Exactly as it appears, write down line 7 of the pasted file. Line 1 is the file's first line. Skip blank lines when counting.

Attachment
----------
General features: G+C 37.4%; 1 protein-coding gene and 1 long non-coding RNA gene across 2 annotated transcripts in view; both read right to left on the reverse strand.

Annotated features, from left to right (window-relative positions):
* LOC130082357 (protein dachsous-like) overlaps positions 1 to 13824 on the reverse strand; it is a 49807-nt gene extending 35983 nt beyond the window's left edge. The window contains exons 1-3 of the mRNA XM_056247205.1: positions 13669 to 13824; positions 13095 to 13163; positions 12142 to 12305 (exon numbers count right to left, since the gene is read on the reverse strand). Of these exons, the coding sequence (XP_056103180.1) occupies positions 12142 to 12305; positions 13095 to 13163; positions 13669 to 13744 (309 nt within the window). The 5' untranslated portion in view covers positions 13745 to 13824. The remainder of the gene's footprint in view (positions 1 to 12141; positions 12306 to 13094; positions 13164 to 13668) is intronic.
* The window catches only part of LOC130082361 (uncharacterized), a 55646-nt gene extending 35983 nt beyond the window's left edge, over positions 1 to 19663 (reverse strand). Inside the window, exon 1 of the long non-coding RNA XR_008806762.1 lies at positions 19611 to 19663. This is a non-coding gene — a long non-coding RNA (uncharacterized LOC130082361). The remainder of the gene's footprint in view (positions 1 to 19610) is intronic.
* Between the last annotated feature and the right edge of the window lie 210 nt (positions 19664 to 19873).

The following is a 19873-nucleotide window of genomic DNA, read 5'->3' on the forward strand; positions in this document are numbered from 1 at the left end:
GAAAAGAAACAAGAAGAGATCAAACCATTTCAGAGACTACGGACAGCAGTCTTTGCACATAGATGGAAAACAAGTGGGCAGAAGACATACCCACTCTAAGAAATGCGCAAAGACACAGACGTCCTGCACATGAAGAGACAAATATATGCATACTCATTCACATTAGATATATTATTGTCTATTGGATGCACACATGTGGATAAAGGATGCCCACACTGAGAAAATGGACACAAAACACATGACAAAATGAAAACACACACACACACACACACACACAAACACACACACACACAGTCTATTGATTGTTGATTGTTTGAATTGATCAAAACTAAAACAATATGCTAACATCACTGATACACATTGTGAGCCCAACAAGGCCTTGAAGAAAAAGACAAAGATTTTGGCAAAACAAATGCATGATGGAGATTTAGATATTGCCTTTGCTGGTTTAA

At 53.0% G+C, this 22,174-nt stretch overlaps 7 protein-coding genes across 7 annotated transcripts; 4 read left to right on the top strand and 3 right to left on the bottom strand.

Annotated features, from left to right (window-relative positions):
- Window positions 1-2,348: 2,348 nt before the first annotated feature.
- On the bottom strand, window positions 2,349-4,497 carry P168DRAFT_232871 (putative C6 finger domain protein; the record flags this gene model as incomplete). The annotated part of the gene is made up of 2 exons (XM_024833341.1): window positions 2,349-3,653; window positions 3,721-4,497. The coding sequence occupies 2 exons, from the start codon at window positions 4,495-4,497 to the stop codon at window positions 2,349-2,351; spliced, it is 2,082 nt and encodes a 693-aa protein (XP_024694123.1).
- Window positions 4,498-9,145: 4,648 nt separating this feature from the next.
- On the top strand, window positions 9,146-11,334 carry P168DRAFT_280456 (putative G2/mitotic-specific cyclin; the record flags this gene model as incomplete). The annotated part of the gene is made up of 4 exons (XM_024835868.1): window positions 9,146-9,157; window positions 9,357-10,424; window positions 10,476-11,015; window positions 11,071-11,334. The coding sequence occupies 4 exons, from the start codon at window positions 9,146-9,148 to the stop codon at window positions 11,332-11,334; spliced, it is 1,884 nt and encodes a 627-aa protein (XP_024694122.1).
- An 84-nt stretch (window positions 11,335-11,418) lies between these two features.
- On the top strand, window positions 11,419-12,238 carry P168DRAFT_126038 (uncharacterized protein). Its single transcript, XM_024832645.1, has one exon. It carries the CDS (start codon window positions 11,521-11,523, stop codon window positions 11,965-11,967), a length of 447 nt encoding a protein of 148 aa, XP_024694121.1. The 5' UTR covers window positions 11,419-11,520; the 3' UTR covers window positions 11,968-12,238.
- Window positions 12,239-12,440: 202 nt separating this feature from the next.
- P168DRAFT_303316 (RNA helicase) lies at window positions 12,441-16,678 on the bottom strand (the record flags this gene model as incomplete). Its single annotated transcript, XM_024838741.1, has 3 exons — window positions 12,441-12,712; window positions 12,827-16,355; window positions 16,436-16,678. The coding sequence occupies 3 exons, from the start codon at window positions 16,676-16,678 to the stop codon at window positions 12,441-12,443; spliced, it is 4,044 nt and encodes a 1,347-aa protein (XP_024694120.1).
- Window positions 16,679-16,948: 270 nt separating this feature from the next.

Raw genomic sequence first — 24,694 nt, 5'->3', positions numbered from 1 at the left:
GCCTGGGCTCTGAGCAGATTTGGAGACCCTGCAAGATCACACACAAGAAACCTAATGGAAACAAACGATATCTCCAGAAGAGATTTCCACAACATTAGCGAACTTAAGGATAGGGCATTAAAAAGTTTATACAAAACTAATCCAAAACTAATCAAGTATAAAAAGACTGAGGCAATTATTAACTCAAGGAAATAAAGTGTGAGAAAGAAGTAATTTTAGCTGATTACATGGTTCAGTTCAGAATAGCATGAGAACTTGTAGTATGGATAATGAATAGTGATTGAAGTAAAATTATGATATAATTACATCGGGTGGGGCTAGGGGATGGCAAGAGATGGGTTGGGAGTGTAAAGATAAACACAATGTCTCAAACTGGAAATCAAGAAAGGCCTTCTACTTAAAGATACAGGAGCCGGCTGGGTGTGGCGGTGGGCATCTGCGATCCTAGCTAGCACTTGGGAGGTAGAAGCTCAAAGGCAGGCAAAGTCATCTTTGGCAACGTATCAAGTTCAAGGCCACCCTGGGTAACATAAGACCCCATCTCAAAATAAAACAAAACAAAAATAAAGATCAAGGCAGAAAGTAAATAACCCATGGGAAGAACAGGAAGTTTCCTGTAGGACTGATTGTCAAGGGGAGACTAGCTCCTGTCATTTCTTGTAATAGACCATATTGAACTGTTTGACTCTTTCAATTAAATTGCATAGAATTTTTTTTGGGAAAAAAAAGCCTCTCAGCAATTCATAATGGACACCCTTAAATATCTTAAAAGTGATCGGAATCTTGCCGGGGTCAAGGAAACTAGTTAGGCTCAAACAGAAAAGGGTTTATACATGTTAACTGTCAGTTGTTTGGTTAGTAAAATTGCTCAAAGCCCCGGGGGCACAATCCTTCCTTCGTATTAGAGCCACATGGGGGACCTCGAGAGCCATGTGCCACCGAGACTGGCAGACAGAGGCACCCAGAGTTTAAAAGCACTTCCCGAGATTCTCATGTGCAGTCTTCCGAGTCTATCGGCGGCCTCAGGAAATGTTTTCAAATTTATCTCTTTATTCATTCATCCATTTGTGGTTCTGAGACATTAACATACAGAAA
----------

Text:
GAAAAGAAACAAGAAGAGATCAAACCATTTCAGAGACTACGGACAGCAGTCTTTGCACATAGATGGAAAACAAGTGGGCAGAAGACATACCCACTCTAAGAAATGCGCAAAGACACAGACGTCCTGCACATGAAGAGACAAATATATGCATACTCATTCACATTAGATATATTATTGTCTATTGGATGCACACATGTGGATAAAGGATGCCCACACTGAGAAAATGGACACAAAACACATGACAAAATGAAAACACACACACACACACACACACACAAACACACACACACACAGTCTATTGATTGTTGATTGTTTGAATTGATCAAAACTAAAACAATATGCTAACATCACTGATACACATTGTGAGCCCAACAAGGCCTTGAAGAAAAAGACAAAGATTTTGGCAAAACAAATGCATGATGGAGATTTAGATATTGCCTTTGCTGGTTTAA